Police crackdown on Chinese ‘sex capital’ Dongguan prompts surprising outpouring of sympathy

PUBLISHED : Monday, 10 February, 2014, 5:54pm
UPDATED : Tuesday, 11 February, 2014, 12:58pm

Dongguan, a Guangdong city dubbed the “sex capital of China” for its thriving underground sex industry, may be facing the largest police crackdown in years after a report by state television CCTV investigating the illicit trade. But the renewed police action has been met with an unexpected social media campaign rallying ‘moral support’ for the city.

The campaign, appearing to be spontaneous and not formed from any one organisation, has seen a large number of online users of social networking websites posting and sharing encouraging phrases such as “Dongguan, hang in there!” or “Today we are all Dongguan people,” popular catchphrases often used in China to cheer people up after huge disasters.

The former phrase was searched for almost 130,000 times on China’s most popular microblogging site, Sina Weibo, and became the second most searched term as of Monday afternoon. “CCTV, Dongguan” was the fourth most searched term.

The crackdown followed CCTV’s lengthy investigative report which was aired on Sunday morning. Footage taken by undercover journalists using hidden cameras revealed in vivid detail various underground prostitution activities in a number of luxurious hotel-turned brothels.

Watch: CCTV news report on sex trade in Dongguan

Just hours after the report, Dongguan police quickly dispatched more than 6,500 police officers in a citywide sweep to its entertainment venues, shutting down a dozen of them and suspending two police chiefs. The action also saw the arrests of 67 people allegedly involved in prostitution.

Chinese media reported the order to “strictly handle” the situation that was directly given by Guangdong party secretary Hu Chunhua, who is also part of a group of the 25 most powerful Communist Party elites, after he watched the CCTV report.

The swift response appeared to have failed to impress some online netizens who responded with scorn and cynicism.

Some asked: “How come it took more than 6,000 police officers to only bust 67 people?”. It was speculated that tip-offs may have prompted many of those involved in prostitution across the city to flee.

Interestingly, the speculation coincided with the publicised data of search engine giant Baidu, China’s Google, whose newly-launched interactive website showed a surge of people departing from Dongguan for Hong Kong on Sunday night.

The website, which tracks the movement of hundreds of thousands of its mobile app users across the nation using their GPS coordinates, recorded a consistent outward-bound stream to Hong Kong throughout Sunday night until early Monday morning. Baidu said that of its customers it had tracked leaving Dongguan that night, the number leaving for Hong Kong accounted for over one quarter. This has prompted some online users to suspect they were potentially customers or sex workers fleeing to Hong Kong from Dongguan, although there is no concrete evidence to support this theory about the identity of the Hong Kong-bound travellers.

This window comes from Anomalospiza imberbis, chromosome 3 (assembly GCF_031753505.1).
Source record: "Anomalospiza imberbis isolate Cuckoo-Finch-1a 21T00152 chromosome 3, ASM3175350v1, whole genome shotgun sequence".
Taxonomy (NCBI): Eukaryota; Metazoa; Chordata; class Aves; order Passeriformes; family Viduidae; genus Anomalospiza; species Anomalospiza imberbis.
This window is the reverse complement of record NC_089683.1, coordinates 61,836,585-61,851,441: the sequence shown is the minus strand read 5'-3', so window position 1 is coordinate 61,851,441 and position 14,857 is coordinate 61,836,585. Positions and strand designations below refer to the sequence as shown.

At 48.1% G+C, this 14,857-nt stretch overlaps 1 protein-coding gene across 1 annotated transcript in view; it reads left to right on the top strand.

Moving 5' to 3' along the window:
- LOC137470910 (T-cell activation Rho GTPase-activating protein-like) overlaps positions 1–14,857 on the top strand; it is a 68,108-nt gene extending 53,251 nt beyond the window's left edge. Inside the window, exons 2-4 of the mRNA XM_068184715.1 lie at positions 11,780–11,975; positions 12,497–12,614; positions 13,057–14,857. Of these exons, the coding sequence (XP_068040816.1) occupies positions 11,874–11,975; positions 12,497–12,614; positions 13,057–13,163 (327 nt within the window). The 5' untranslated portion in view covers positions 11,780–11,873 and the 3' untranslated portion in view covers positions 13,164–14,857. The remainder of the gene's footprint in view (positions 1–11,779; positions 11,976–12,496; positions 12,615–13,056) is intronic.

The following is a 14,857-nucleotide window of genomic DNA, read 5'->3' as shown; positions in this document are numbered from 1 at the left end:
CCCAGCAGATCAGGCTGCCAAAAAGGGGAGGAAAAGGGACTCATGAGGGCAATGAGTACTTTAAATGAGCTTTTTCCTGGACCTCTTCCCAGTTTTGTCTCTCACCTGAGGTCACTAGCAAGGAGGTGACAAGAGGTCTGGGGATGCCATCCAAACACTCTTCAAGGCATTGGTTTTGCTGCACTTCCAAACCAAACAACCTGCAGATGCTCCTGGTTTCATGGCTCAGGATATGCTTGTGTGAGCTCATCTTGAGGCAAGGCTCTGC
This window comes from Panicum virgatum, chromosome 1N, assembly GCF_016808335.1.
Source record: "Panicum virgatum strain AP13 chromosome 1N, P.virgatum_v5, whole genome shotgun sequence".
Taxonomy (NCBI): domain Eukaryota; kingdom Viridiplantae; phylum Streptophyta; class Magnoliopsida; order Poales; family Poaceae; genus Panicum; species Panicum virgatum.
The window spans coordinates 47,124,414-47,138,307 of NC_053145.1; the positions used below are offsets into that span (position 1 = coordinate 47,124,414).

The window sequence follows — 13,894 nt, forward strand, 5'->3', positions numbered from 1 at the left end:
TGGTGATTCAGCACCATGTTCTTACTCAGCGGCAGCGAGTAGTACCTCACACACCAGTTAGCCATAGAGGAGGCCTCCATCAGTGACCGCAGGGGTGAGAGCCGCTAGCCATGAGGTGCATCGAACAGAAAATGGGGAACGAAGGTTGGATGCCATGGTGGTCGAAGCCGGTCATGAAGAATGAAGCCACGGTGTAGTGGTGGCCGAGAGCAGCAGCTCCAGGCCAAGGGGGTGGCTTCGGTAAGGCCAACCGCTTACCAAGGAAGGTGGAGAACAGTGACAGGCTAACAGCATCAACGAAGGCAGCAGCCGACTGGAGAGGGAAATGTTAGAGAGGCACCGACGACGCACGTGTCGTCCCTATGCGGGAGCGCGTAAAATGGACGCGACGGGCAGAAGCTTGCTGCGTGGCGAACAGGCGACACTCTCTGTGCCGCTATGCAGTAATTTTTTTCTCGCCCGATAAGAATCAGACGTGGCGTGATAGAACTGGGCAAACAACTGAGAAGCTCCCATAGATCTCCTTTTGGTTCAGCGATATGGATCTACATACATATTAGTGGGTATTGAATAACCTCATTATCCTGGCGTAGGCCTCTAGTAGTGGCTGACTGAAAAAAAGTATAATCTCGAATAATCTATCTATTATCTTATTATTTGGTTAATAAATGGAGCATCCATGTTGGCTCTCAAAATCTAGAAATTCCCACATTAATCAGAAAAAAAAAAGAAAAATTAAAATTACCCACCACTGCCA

The United Nations also chipped in during heated online discussions on the issue. On Sunday night it pointed out on its verified weibo account that those who conduct prostitution activities should be referred as “sex workers” instead of “discriminating” labels such as “prostitutes”, quoting a guideline it published earlier this month.

Despite the posting not mentioning the CCTV report or Dongguan, many viewed it as a veiled criticism against the investigative report which frequently used the word “prostitutes” in the report.

Many others viewed it as a laughing matter, poking fun at those who got caught despite the media revelations that went viral half a day ahead of the police crackdown.

“Two groups of people have been caught out by the CCTV exposure and police clampdown: those who do not watch CCTV, and those who are not familiar with social media apps”, read one online comment.

“The arrested only now truly realises what the phrase ‘mobile changes life’ means,” quipped another blogger, referring to a catchphrase of mobile network operator China Mobile.

“Such widespread online backlash against CCTV reflects the divide and confrontational nature of society”, said media commentator Cao Lin. Writing on his weibo, Cao said CCTV’s video was widely viewed as an embodiment of the authoritarian regime, while sex workers have been perceived as the underclass victims of oppression. “Such conflict dictates the general public opinion on the issue,” he added.

Watch: Dongguan prostitution exposed by CCTV

Shi Feike, a veteran journalist and media commentator, wrote: “The unexpected public backlash underlines ... the gaping disagreement between the public and the authorities, further aggravated by the expanding public discourse brought on by burgeoning social media tools.”

A manufacturing boomtown located between Guangzhou and Shenzhen in the Pearl River Delta, Dongguan is an export hub city in Guangdong province and home to more than eight million people, most of them migrant workers from inland provinces. The city has long been notorious as a hotbed of underground sex services. The number of sex workers in the city could be as high as 300,000, according to some local media estimates.

In an earlier major police crackdown on prostitution in 2010, 57 were detained while several hotels closed down in Dongguan.